Initial pressing is on pink vinyl! Move quick!
Delia Gonzalez is a name immediately familiar to DFA fanatics. As the story goes, Delia transplanted from Miami to New York City in the mid-1990s, working in various dance and guerrilla theatre troupes. It was around this time that she met synth wizard Gavin Russom, beginning a series of multi-disciplinary collaborations. Their first release for the label, 2003’s El Monte, was an early demonstration of the fledgling label’s ability to bridge the gap between the avant-garde and the rapidly exploding indie rock world.
In Remembrance is the next landmark in Delia’s artistic pursuits. The project originated as a 2010 solo show of the same name at Galleria Fonti in Naples, Italy, and was further realized in 2012, with additional work, as part of the exhibition I Must Not Stop To Rest Here in Cologne, Germany. The project was further exhibited in Zurich. Both exhibitions were built around four 16mm ballet dance films, accompanied by the music composed by Gonzalez. In her words, “The film is meant to re-create the fleeting sensation of inspiration - that sacred feeling when suddenly your mind clears and you know exactly what you’re meant to create and become.”
The films were exhibited in their third incarnation at the Clocktower Gallery in New York City in 2013. Delia enlisted New York underground musicians Bryce Hackford and Alice Cohen to perform a live, electronic adaption of the original piano score. Bryce later contributed four remixes, which are included on this album. Delia explains; “When I lived in Berlin I became good friends with the artist and musician Viktor Timofeev, who kept telling me about his best friend Bryce, who he played music with. In 2012 we were all in Vienna participating in a show entitled You Are Free. There I met Bryce and I instantly loved him. In 2013 I moved to NYC temporarily and ran into him at the New Museum and he said, “we should get together and play”. I took him up on it.”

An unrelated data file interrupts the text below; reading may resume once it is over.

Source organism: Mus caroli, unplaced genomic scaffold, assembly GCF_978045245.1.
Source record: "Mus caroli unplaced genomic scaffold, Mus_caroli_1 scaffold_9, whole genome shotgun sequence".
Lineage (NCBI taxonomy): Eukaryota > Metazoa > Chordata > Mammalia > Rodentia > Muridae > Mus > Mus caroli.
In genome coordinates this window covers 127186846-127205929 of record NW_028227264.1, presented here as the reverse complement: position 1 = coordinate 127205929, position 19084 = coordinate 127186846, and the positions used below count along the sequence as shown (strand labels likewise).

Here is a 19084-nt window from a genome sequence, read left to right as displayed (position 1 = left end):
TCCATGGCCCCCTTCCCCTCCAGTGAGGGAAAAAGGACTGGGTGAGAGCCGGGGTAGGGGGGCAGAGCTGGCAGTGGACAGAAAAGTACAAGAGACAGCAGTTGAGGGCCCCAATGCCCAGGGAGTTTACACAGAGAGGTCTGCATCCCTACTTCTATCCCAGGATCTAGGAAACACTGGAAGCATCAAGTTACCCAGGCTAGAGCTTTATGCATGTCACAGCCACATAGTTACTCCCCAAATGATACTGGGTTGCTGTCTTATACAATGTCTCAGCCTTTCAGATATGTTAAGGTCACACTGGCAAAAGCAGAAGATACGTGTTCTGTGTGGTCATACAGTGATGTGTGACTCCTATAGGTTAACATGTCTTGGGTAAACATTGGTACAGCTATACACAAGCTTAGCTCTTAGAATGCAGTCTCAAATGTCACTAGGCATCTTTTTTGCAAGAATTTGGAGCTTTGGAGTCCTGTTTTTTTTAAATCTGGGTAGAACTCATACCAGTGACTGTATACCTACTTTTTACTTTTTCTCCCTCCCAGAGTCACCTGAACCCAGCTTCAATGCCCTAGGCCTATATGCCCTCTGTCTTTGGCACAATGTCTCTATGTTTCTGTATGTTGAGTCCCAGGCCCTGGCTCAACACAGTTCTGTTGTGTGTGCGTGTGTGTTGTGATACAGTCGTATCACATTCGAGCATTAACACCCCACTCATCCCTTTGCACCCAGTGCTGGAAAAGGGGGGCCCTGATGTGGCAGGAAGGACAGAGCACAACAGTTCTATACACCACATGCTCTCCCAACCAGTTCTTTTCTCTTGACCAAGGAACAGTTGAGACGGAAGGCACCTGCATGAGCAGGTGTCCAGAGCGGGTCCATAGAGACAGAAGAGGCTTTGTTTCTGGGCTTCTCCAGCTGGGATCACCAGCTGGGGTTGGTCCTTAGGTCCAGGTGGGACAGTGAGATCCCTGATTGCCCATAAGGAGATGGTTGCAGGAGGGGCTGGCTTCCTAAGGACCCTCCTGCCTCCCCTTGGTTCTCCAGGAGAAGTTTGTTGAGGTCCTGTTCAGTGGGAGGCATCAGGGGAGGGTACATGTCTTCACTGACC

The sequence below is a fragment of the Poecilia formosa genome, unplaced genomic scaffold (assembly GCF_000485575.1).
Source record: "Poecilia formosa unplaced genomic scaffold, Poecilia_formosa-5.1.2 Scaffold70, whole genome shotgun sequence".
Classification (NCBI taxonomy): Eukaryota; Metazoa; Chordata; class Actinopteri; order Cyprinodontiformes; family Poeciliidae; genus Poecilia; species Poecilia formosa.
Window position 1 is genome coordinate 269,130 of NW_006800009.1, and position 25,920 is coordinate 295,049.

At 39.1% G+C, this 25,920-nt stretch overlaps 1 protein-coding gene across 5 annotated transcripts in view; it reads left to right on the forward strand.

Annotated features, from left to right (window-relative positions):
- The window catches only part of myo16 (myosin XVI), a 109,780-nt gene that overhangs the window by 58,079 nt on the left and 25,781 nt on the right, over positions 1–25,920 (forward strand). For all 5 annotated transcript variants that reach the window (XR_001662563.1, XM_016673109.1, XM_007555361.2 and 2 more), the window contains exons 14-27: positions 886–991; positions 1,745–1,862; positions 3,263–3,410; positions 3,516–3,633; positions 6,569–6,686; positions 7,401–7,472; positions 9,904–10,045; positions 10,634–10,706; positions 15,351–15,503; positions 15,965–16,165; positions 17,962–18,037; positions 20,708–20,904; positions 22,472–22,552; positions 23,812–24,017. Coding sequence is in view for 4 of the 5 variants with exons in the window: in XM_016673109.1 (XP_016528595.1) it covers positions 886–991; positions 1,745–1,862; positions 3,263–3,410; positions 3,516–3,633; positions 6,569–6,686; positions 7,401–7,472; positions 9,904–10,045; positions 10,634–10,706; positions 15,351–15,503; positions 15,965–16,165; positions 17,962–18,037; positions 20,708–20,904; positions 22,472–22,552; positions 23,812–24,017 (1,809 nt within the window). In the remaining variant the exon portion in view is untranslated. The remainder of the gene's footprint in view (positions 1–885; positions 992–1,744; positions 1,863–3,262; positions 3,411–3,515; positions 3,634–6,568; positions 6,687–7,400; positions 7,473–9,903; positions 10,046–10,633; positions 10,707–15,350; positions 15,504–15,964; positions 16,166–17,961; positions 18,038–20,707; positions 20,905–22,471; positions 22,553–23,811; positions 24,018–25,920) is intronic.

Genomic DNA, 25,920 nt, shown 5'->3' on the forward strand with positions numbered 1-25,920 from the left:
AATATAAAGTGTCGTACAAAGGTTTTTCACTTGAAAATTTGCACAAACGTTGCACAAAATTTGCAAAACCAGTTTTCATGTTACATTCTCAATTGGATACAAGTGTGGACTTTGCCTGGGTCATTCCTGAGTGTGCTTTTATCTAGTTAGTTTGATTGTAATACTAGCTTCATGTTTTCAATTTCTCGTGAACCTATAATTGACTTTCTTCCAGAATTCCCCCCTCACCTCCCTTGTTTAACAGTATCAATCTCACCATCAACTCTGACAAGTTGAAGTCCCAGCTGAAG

The original piano score was initially inspired by a text by Henry Miller as well as a theory by spiritual teacher George Gurdjieff, which states that “to play scales is to become more in tune with your inner self.” This coincided conceptually with the music that Delia had been making at the time.
Musically, In Remembrance finds Delia Gonzalez again straddling the lines drawn between the fine art and pop worlds. This time, instead of the cosmic, arpeggiated synths of The Days of Mars , we are presented with something even more immediately beautiful. The music is immediately soothing and hypnotic, yet it also maintains a sinister undertone. Suspense and tension are expressed in a deceptively simple fashion, providing a soundtrack both mesmerizing and melancholy for the dancers in the film. Delicate layers of piano wind around each other, reflected in the mirrored motions of the dancers, filmed in leering close-ups. The four compositions combine to create a 30 minute avant-classical suite, bringing to mind Satie, or something plucked from Italy’s iconic Cramps Records in the seventies (John Cage’s Cheap Imitation is an reasonable comparison), or perhaps an alternate score to the arthouse horror film Don’t Look Back by Nicolas Roeg.
The second disc features remixes by previously mentioned live collabator Bryce Hackford. Bryce takes Delia’s exquisite piano score and loops, stretches, and consolidates it. There’s a range of treatments at play here - some pieces are layered with gauzy left-field electronic pulses while Track IV get a 4/4 dancefloor makeover, recommended to fans of both classic Detroit techno and newer left-field stars such as Actress. Asked to briefly discuss his mission statement in creating these remixes, Bryce simply stated that he wished that his remixes “maintain the hypnotic and simple beauty of the originals while opening them up to new spaces.”.
In Remembrance will be released by DFA Records and [PIAS] Cooperative on April 28, 2015.